StudyPatientSexAge at PresentationCholestasisItchHepatomegalyHepatosplenomegalyFibrosis in the LiverCoagulopathyCholangiopathyDeafnessAdditional PhenotypeVariant USP53 (NM_019050.2)Age of SamplingTotal Bilirubin (µmol/L)Direct Bilirubin (µmol/L)ALT (U/L) 1AST (U/L) 2GGT (U/L) 3ALP (U/L) 4Clinical Course (Current Age)
this study a1MNeonatalL/N-GGT 5++++---Hepatic hemangiomasc.1017_1057del; p.(Cys339Trpfs)3 m14712418513354159ANL 8 (3 y)
Hamoud Al Habibi et al. b1 IV:4M4 mL/N-GGT---NK 7+---c.951delT; p.(Phe317fs)4 m172158303723553ANL (2 y)
1a IV:5F15 mL/N-GGT---NK-++-c.951delT; p.(Phe317fs)15 m1591329782356316APLT 9 (24 y)
1a IV:8F5 mBRIC 6---NK--+-c.951delT; p.(Phe317fs)5 m26202529394432ANL (17 y)
1a IV:1M1 yL/N-GGT---NK----c.951delT; p.(Phe317fs)1 y402298136352302557ANL (6 y)
2 III:1M18 mBRIC-+++---Speech and developmental delayc.951delT; p.(Phe317fs)18 m15585516124719ANL (7 y)
3 V:1F16 mL/N-GGT+--NK----c.1744C > T; p.(Arg582Ter)16 m146142366923504ANL (1 y)
3 IV:3M18 yBRIC-+++----c.1744C > T; p.(Arg582Ter)18 y876680454539939ANL (35 y)
3 IV:2F16 yBRIC-------Hypothyroidismc.1744C > T; p.(Arg582Ter)16 y179128638023727ANL (18 y)
Jing Zhang et al. cP1F3 dL/N-GGTNKNKNK+NKNK--c.1012C > T; p.(Arg338Ter)12 m231918421523330ANL (2 y)
P2M2 dL/N-GGTNKNKNK+NKNK--c.169C > T; p.(Arg57Ter) + c.831_832insAG; p.(Val279GlufsTer16)4 m9065707172548ANL (3 y)
P3F6 mL/N-GGTNKNKNK+NKNK--c.569 + 2T > C + c.878G > T; p.(Gly293Val)8 m21215910312134NKANL (5 y)
P4M5 mL/N-GGTNKNKNK+NKNK--c.581del; p.(Arg195GlufsTer38) + c.1012C > T; p.(Arg338Ter)9 m308167328439636ANL (17 y)
P5F1 mL/N-GGTNKNKNK+NKNK--c.1012C > T; p.(Arg338Te)r + c.1426C > T; p.(Arg476Ter)4 m275216285140543LF 10
P6M5 mL/N-GGTNKNKNK+NKNK+-c.1558C > T; p.(Arg520Ter) + c.395A > G; p.(His132Arg)6 m8572264127342ANL (1 y); CI 11 (1 y)
P7M1 mL/N-GGTNKNKNK+NKNK--c.297G > T; p.(Arg99Ser) + c.1012C > T; p.(Arg338Ter)8 m1531371822522283ANL (1 y)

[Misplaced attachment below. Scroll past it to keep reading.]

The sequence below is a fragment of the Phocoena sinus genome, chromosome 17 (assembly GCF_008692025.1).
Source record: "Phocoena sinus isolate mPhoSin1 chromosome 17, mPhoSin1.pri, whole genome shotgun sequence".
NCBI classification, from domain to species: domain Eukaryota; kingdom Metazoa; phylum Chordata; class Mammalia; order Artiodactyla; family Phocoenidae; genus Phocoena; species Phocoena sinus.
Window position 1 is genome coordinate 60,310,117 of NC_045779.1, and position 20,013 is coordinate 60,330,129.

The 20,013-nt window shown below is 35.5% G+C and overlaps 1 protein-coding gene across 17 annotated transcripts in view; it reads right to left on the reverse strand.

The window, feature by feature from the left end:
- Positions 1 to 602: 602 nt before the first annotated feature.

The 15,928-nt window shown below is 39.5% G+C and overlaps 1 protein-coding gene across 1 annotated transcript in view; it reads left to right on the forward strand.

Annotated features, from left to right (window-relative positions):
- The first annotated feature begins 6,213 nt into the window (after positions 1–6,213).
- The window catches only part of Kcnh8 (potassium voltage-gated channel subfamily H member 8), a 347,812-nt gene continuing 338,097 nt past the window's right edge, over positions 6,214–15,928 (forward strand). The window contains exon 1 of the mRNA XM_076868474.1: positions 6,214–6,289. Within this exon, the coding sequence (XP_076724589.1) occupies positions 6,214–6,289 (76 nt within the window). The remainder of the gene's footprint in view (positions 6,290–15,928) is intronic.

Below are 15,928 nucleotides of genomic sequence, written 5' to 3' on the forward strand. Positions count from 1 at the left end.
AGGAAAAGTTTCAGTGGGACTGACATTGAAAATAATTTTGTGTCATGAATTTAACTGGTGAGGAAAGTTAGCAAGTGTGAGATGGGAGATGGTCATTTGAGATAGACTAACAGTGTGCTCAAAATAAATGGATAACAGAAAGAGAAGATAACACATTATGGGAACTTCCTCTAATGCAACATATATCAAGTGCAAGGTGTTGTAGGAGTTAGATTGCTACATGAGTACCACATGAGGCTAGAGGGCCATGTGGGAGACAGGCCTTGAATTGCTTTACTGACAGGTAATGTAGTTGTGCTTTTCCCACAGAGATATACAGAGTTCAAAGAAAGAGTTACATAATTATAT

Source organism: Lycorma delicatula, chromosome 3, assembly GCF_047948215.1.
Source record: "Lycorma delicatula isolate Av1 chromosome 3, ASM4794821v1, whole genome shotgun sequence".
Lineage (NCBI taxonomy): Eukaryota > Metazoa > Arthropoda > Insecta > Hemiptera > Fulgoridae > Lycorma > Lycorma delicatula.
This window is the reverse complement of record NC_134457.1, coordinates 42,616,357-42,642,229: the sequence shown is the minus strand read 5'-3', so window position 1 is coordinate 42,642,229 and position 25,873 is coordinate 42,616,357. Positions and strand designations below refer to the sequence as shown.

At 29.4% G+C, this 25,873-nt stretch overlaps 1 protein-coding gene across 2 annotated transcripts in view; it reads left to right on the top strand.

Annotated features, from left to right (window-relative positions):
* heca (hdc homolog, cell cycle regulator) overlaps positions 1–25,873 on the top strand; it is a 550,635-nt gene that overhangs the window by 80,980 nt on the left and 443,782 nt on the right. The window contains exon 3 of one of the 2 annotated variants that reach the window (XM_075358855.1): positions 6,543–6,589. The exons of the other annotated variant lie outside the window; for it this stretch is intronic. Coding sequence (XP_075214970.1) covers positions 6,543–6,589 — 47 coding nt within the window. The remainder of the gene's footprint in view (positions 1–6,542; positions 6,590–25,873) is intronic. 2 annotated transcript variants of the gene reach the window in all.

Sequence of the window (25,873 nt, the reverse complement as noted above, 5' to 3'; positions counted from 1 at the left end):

Laura N Bull et al. d1F3 mL/N-GGT--++NKNK--Deletion of first coding exon3 m583539163NK41NKANL (11 y)
2M2 mL/N-GGT--upper limit of normal+NKNK--Deletion of first coding exon2 m45933516922262NKANL (8 y)
3F5 mL/N-GGT--+NKNKNK--Deletion of first coding exon7 m162612906110346NKANL (2 y)
4F7 yL/N-GGT---NKNKNKNK-c.145-11_167delNKNKNKNKNKNormalNKANL (10 y)
5MNeonatalL/N-GGT--++NKNKNK-c.145-11_167del13 y344167223835NKANL (13 y)
6M15 yL/N-GGT--++NKNKNK-c.725C > T; p.(Pro242Leu)15 y300NK787425NKANL (18 y)
7M4 yL/N-GGT+--NKNKNKNK-c.510del; p.(Ser171ArgfsTer62)21 y557247844634NKANL (21 y)
d—days; m—months; y—years; 1 ALT—alanine aminotransferase; 2 AST—aspartate aminotransferase; 3 ALP—alkaline phosphatase; 4 GGT—γ-glutamyltranspeptidase; 5 L/N-GGT—low/normal-GGT; 6 BRIC—benign recurrent intrahepatic cholestasis; 7 NK—not known; 8 ANL—alive with native liver; 9 APLT—alive, post-liver transplant; 10 LF—lost to follow-up; 11 CI—cochlear implant; Biomarker values in boldface are abnormal. a. Reference data: total bilirubin 5–21 µmol/L, ALT 10–40 U/L, AST 10–40 U/L, GGT 0–30 U/L, ALP 250–350 IU/L. b. Reference data: total bilirubin 5–17 µmol/L, direct bilirubin < 3.4 µmol/L, ALT 10–40 U/L, AST 10–40 U/L, GGT < 204 U/L, ALP 83–383 IU/L [6]. c. Reference data: total bilirubin 5.1–20 µmol/L, direct bilirubin 0–6 µmol/L, ALT 0–40 U/L, AST 15–60 U/L, GGT 7–50U/L, ALP 42–383 IU/L [7]. d. Reference data: not known [8].
Publisher’s Note: MDPI stays neutral with regard to jurisdictional claims in published maps and institutional affiliations.

Share and Cite

MDPI and ACS Style

Shatokhina, O.; Semenova, N.; Demina, N.; Dadali, E.; Polyakov, A.; Ryzhkova, O. A Two-Year Clinical Description of a Patient with a Rare Type of Low-GGT Cholestasis Caused by a Novel Variant of USP53. Genes 2021, 12, 1618.

AMA Style

Shatokhina O, Semenova N, Demina N, Dadali E, Polyakov A, Ryzhkova O. A Two-Year Clinical Description of a Patient with a Rare Type of Low-GGT Cholestasis Caused by a Novel Variant of USP53. Genes. 2021; 12(10):1618.

Chicago/Turabian Style

Shatokhina, Olga, Natalia Semenova, Nina Demina, Elena Dadali, Alexander Polyakov, and Oxana Ryzhkova. 2021. "A Two-Year Clinical Description of a Patient with a Rare Type of Low-GGT Cholestasis Caused by a Novel Variant of USP53" Genes 12, no. 10: 1618.

Note that from the first issue of 2016, this journal uses article numbers instead of page numbers. See further details here.

Article Metrics

Back to TopTop